Petraeus declined to respond to the published account of his meeting with the Afghan president. The day after his provocative remarks on the Kunar killings, more Afghan civilians were killed in a US air strike. In Qilgha village in Nangarhar province, immediately south of Kunar, a missile destroyed a family’s home, killing the parents and four children aged between three and eight who had been sleeping inside. The father, named Patang, was a member of the Afghan national army.
A provincial official told the AFP news agency that American forces had targeted three insurgents planting mines on nearby road, but had hit the home by mistake. NATO spokesmen confirmed there had been civilian casualties, but said no further details would be released, pending an investigation.
One village resident told Pajhwok Afghan News that foreign forces intercepted a vehicle taking the wounded father to hospital, halting it for two hours. "The troops beat us and tied our hands," the man, Psarlay, said. "Meanwhile, Patang died because of excessive bleeding."
Another resident, 26-year-old Ezatullah, told the Wall Street Journal: "The house was completely destroyed by the strike. Only two children [aged] four and six survived." He added that "thousands of people attended the funeral of the slain family Monday and are planning a protest against coalition forces Tuesday".
A report issued February 1 by the Afghanistan Rights Monitor (ARM) tallied at least 2,421 civilian deaths and 3,270 injuries inflicted last year by US-NATO forces, Taliban and resistance groups, and Afghan government police, soldiers, and militia. The violence in 2010 was the worst since the invasion a decade ago. The real casualty rate for civilians is likely to be significantly higher than the ARM tally, with US-NATO forces routinely covering up their crimes and labelling victims as "insurgents" or "terrorists".
The Obama-Petraeus counter-insurgency strategy effectively centres on the use of overwhelming force against the population, aimed at crushing continued resistance to the occupation of the resource-rich and strategically vital country. At the same time, the Obama administration has illegally extended the war into Pakistan, with US ground forces active in the border region near Afghanistan, backed by a steady bombardment of CIA drone missile attacks.
On Sunday and Monday, two drone attacks killed a reported 12 people. In the first incident, seven alleged militants were killed —including, according to Pakistani intelligence agents cited by various media outlets, an Iraqi Al Qaeda operative—after multiple missiles struck a house in the tribal agency of South Waziristan. Five more alleged militants were killed the next day in North Waziristan.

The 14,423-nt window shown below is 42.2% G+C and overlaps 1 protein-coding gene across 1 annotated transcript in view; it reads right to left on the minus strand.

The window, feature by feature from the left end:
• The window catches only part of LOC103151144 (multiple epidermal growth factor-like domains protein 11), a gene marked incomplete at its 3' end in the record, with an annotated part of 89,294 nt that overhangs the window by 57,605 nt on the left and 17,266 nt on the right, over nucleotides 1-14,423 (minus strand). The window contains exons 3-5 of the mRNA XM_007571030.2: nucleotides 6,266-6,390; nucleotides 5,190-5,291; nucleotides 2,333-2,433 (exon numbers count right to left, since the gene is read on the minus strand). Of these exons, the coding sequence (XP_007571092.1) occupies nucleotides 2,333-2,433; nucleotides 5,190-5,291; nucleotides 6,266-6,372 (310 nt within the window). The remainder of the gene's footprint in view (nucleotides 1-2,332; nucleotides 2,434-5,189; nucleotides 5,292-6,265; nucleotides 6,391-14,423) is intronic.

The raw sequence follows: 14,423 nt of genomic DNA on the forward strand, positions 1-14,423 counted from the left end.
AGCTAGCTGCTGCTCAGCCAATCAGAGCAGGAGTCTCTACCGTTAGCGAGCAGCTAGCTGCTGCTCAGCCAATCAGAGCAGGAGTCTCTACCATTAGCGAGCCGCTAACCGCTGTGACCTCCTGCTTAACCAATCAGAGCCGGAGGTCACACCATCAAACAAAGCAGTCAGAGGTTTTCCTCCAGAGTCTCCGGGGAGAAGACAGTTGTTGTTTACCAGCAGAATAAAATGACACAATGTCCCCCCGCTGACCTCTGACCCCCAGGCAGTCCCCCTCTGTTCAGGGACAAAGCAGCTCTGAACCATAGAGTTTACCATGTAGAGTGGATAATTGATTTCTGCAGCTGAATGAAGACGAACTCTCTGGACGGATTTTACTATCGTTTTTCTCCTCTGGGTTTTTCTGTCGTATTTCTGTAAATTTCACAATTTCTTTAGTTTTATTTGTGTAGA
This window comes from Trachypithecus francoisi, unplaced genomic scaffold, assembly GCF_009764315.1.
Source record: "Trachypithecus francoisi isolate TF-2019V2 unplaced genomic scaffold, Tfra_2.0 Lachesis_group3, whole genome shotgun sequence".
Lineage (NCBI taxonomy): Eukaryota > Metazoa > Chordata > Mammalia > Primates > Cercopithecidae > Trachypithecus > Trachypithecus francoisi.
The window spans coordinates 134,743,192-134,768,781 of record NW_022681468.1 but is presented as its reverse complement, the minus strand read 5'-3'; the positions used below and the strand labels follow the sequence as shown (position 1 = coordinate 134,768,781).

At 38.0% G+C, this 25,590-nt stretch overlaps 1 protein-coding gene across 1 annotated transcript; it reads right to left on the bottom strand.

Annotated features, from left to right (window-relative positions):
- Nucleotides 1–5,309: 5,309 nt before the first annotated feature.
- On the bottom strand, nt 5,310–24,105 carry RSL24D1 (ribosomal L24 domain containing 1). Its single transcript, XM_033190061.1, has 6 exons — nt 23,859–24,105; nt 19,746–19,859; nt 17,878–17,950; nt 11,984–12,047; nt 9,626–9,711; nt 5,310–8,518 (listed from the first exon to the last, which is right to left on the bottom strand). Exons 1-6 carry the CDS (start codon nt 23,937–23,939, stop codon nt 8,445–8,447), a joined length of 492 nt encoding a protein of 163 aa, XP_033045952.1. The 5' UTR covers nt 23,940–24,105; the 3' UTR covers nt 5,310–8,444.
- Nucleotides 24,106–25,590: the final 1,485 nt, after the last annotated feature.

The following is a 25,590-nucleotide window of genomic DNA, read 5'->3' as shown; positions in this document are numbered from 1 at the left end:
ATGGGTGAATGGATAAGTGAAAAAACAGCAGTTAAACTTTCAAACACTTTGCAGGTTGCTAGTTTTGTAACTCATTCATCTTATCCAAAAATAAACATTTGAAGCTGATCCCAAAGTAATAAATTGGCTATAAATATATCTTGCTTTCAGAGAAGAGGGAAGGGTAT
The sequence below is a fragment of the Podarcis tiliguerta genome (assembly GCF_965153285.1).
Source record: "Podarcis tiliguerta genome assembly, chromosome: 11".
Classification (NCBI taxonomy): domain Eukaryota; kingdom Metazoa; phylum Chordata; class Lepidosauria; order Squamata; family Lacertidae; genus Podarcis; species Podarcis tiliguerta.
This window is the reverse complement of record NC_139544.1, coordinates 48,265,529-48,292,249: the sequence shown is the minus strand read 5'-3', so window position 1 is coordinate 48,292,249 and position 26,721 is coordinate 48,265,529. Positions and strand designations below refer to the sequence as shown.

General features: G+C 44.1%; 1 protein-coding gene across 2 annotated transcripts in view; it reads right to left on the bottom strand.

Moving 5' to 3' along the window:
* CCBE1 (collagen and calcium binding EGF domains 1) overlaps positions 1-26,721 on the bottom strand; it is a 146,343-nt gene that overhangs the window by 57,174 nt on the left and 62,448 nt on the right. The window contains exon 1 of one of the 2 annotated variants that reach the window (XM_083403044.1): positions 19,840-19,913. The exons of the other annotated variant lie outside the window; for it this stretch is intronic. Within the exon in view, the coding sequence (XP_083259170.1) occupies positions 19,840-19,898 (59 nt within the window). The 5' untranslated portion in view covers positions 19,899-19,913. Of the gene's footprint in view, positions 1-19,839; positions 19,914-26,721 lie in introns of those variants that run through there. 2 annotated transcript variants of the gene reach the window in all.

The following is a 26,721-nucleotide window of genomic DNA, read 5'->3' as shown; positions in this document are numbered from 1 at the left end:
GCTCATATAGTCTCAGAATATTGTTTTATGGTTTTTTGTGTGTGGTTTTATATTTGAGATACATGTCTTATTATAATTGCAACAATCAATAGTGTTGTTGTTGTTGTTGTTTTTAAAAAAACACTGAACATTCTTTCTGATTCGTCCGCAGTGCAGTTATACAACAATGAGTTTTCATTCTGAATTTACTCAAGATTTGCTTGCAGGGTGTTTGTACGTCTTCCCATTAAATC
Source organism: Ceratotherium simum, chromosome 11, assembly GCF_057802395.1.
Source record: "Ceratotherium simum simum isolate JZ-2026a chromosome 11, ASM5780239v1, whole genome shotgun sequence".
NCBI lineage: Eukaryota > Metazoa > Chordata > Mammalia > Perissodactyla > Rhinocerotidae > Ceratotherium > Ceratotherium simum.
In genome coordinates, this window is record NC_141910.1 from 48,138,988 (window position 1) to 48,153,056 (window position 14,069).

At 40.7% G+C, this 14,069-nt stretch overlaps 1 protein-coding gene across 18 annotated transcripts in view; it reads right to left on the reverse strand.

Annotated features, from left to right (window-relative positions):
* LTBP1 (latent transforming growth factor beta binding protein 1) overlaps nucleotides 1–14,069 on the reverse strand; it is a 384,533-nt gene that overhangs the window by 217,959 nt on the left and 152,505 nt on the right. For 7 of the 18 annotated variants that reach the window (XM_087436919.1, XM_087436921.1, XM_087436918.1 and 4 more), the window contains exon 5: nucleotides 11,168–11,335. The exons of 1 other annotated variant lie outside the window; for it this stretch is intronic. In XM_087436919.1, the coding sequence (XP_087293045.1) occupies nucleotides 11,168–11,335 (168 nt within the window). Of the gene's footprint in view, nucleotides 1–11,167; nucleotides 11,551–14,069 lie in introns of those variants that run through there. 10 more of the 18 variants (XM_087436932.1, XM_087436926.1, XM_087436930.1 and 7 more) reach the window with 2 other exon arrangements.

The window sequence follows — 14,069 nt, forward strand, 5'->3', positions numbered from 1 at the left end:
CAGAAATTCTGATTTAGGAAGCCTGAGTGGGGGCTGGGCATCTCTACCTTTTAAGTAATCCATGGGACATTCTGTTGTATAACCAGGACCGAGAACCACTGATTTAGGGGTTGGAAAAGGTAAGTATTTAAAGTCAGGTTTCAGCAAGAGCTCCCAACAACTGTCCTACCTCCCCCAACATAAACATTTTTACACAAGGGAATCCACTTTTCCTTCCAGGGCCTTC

These operations mark the resumption of US drone attacks after a four-week pause—the longest period in which Pakistan had not been hit by American missiles since December 2009. The temporary cessation was widely believed to have been connected with Washington’s efforts to secure the release of CIA agent Raymond Davis, arrested on January 27 in Lahore on murder charges. Obama’s bombings have generated enormous anger among ordinary Pakistanis, and destabilised the government in Islamabad. The US government is nevertheless proceeding, underscoring the ruthlessness of its Af-Pak war.
An article in the Washington Post on Monday pointed to the indiscriminate character of the missile strikes. It explained that at least 581 alleged militants had been killed by drones in Pakistan last year, but just two of the victims had been previously listed on the US list of "most wanted" terrorists.
"Despite a major escalation in the number of unmanned Predator strikes being carried out under the Obama administration, data from government and independent sources indicate that the number of high-ranking militants being killed as a result has either slipped or barely increased," the Washington Post explained. "Even more generous counts—which indicate that the CIA killed as many as 13 'high-value targets’—suggest that the drone program is hitting senior operatives only a fraction of the time."
The article noted that drones were no longer restricted to striking known targets. Anyone in Pakistan witnessed doing something deemed suspicious, such as travelling to or from alleged terrorist-controlled buildings, could be killed by CIA assassins, operating the drones from Langley, Virginia.